The city's history of segregation also has taken a toll on the schools. Two out of three students are bused to school, the result of a 1976 court order. But race relations remain volatile. And some schools must cope with gangs, neo-Nazis, and warring Serbian and Croatian students. Busing's other legacy: It has destroyed neighborhood schools and left thousands of parents far from their children's classrooms.
Still, many in Milwaukee are cautiously optimistic. For that, they credit Fuller, who was appointed in 1991. Fuller spent much of the '60s and early '70s using a Swahili name--Owusu Sadauki--while he organized hospital workers in North Carolina. After coming home to Milwaukee in the 1980s, he held several state jobs. While a college administrator, he agitated for a separate black school system that would shift power to parents and upgrade black education.
The choice of Fuller as superintendent turned out to be a canny one. A product of Milwaukee's public schools and its tough housing projects, he was also an outsider with no teaching experience. While the teachers union and its supporters on the school board are often at odds with Fuller, most Milwaukeeans are cheering him on. "He has given most of the teachers, principals, and companies some hope that there's something salvageable," says Ted A. Hutton, of electronics maker Allen-Bradley.
From the start, Fuller began mapping a vision of Milwaukee's schools as semi-autonomous units that would compete for kids and buy and sell services from a streamlined administration. Fuller has been giving principals some say over picking teachers. He's also letting schools control more of their funds. Before, the central administration had power over a school's entire budget. Now, it controls roughly 80%, and Fuller wants to go further. "You have to break up the monopoly," he says. "All of the adults have been organized to protect their interests. You run into union contracts, board mandates, state mandates, and the tremendous intangible--the way it's always been done."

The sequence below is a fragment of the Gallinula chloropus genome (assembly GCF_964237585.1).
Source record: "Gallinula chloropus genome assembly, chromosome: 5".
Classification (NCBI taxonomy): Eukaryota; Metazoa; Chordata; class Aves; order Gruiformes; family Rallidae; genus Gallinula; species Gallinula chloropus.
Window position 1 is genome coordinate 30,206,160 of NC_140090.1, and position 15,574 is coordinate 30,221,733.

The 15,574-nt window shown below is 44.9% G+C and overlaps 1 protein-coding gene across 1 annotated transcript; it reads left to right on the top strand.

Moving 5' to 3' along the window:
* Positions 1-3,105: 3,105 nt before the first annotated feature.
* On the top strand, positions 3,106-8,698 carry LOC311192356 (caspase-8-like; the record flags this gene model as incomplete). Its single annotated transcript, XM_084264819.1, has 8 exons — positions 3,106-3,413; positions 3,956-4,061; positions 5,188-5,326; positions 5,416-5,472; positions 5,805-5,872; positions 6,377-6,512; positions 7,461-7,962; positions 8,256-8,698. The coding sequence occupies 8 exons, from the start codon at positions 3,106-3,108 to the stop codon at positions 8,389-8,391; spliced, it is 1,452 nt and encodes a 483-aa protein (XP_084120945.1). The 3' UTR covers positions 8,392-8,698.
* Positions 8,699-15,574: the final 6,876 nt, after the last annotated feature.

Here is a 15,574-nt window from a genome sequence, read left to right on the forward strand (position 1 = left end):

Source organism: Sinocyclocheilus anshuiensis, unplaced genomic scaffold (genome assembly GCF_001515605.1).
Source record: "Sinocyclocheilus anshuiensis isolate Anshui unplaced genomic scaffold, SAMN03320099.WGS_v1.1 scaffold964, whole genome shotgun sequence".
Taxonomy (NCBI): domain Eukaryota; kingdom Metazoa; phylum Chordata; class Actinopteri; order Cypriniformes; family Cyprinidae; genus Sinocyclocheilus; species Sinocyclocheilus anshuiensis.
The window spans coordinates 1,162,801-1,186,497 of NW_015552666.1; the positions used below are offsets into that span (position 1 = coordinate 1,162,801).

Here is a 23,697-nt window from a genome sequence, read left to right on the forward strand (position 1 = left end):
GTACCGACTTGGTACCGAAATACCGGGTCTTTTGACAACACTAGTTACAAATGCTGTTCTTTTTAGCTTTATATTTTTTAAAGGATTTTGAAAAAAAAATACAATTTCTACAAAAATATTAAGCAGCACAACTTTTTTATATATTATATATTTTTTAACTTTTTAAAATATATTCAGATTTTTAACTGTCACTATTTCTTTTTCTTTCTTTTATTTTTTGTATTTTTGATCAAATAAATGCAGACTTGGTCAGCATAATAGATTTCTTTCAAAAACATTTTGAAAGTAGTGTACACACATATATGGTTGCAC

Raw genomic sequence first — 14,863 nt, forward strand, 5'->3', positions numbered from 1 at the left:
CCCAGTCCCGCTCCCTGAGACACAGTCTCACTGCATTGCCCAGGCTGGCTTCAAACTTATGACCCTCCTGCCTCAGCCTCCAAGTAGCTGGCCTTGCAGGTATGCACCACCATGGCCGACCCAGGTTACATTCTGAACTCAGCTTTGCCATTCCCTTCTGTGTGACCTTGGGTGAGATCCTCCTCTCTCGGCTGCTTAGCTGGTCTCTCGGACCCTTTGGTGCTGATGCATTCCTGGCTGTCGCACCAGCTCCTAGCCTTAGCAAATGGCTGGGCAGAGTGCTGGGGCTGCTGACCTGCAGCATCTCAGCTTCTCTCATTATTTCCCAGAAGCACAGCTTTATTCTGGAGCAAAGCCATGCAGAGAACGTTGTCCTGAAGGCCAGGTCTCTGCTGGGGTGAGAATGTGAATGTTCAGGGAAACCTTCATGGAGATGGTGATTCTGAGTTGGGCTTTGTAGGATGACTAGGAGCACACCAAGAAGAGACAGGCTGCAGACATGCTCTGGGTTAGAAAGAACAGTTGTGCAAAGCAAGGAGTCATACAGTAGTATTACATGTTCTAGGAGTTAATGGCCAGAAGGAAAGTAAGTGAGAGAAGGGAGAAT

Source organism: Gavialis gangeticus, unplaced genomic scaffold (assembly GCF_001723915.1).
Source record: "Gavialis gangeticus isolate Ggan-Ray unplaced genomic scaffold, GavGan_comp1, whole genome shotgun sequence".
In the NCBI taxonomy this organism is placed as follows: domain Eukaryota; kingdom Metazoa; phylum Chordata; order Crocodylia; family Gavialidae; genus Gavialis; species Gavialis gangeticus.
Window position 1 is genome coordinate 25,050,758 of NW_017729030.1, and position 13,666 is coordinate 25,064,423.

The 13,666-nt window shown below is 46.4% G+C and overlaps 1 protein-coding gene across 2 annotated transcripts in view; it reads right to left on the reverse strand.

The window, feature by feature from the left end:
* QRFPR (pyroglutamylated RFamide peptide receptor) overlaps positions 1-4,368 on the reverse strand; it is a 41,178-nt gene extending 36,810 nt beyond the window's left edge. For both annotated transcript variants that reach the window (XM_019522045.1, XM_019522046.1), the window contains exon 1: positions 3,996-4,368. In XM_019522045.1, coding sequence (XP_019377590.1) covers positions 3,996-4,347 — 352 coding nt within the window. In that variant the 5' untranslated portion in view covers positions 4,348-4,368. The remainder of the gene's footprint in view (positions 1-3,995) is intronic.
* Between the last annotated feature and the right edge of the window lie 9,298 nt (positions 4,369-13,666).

Fuller also has moved quickly to toughen up the curriculum and to hold teachers and principals accountable. He laid down 20 achievement goals that range from 90% high school attendance to above-average reading scores for 85% of third graders. Last fall, he started ranking each school in an annual district "report card." For those schools that repeatedly come up short, Fuller and the school board are threatening to close them down. The pace is slow, but some progress is being made. Fifth graders are beating their targets in writing, and third graders in reading. High schoolers' grade-point averages inched up from a miserable D+ in 1991 to C- in 1994, while dropout rates for entering seniors fell from 17.4% in 1993 to 15.4% in 1994.